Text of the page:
Are the Sochi Olympics Economically Worthwhile?

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SochiTransformerWith millions of viewers from around the world watching the Winter Olympic Games currently taking place in Sochi, not many people really know very much about this Russian city.

Sochi, often referred to as the summer capital of Russia, is the country's largest resort city. It is located in the Krasnodar region, situated on the Black Sea coast of the North Caucasus.

In fact, Sochi is the leading health-improvement and recreational center of Russia with 227 large establishments of treatment and leisure as well as hotels and tourist facilities. Sochi has a total capacity of 65 thousand summer accommodations and 47 thousand year-round accommodations.

Sochi is a city with more than 400,000 inhabitants representing over 100 nationalities. 62% of Sochi's total population is of working age, a total of over 249 thousand people. There are more than seven thousand enterprises in Sochi. The largest sector is the trading group with a total of 2125 firms, followed by the construction industry with 1078. Hotels and restaurants come next with 671 establishments and transport and communications trail with 461. Sochi's smallest enterprise group is agricultural with only 49 businesses preceded by 384 industrial concerns.

Russian Economy

Russia's economy grew only 1.3% in 2013, not enough to have an impact on the lives on most of the Russian population. According to First Deputy Prime Minister Igor Shuvalov, this "?can't even be regarded as growth." Government forecasts indicate that the economy, which expanded at an average rate of 7 percent in the first eight years of Putin's rule, will grow at a third of that pace between now and 2030.

Instead of allocating funds for schools, hospitals and general infrastructure needed to revive the country's growth, Putin laid out $45 billion to host what has turned out to be the most expensive Winter Olympics ever. For the Sochi games, Russia had to build the sports-specific infrastructure almost from scratch and only 15 percent of the infrastructure was ready when Russia won the rights to host the Olympics. Unlike previous Winter Olympic locations, Sochi had never been developed as a ski resort.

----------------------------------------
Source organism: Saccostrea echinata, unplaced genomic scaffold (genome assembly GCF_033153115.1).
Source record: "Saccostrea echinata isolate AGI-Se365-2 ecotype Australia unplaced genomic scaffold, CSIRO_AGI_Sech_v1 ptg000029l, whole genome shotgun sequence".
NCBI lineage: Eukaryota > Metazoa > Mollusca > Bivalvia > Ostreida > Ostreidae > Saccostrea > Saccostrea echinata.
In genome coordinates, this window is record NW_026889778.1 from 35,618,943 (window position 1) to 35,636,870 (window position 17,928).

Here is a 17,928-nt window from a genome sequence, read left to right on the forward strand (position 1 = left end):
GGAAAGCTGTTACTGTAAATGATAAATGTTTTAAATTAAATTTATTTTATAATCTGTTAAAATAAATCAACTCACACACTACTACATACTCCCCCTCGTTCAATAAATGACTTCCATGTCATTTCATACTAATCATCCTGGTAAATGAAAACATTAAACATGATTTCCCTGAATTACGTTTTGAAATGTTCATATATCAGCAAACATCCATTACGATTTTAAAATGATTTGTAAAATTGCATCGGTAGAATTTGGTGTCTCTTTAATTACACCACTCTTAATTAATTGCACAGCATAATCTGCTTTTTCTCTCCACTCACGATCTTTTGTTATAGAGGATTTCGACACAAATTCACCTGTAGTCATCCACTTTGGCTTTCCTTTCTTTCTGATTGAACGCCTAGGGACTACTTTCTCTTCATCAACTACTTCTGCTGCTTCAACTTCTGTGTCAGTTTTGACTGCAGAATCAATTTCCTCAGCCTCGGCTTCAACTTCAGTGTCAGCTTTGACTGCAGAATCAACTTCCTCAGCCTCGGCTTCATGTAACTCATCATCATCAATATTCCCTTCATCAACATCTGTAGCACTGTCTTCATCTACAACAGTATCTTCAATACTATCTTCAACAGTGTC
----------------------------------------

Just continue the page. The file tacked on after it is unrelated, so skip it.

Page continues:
Sochi's preparation plan for the Games called for the construction and modernization of the airport, railways, highway interchanges and bypasses. In total, the government spent 530 billion rubles ($15,261,460,964) and private investors came up with another 1 trillion ($28,815,373,179). Russia built 14 venues, including the main stadium and four ski resorts and added 19,000 hotel rooms. More than 73,000 workers were involved in the construction of 260 kilometers of roads, 200 kilometers of railway, 54 bridges and 22 tunnels.

Boost or Boon?

Tourism accounts for a mere 1.5 percent of Russia's $2 trillion economy and a study released on Feb. 5 by the London-based European Bank for Reconstruction and Development indicated that the current Winter Olympics will boost the economy primarily in the Sochi area.

Although the government is confident that the Winter Olympics will have a lasting benefit on the economy, not everyone agrees with this assessment. The increase in the tax revenue from the expected tourism is unlikely to sufficiently cover the anticipated growth in budget expenditure. According to a report by the European Bank for Reconstruction and Development, this astronomical cost will not boost Russia's national economy greatly, but it may create a lasting legacy for the city of Sochi and the southern Krasnodar region of Russia, which will benefit from improved services that may attract business in the future.

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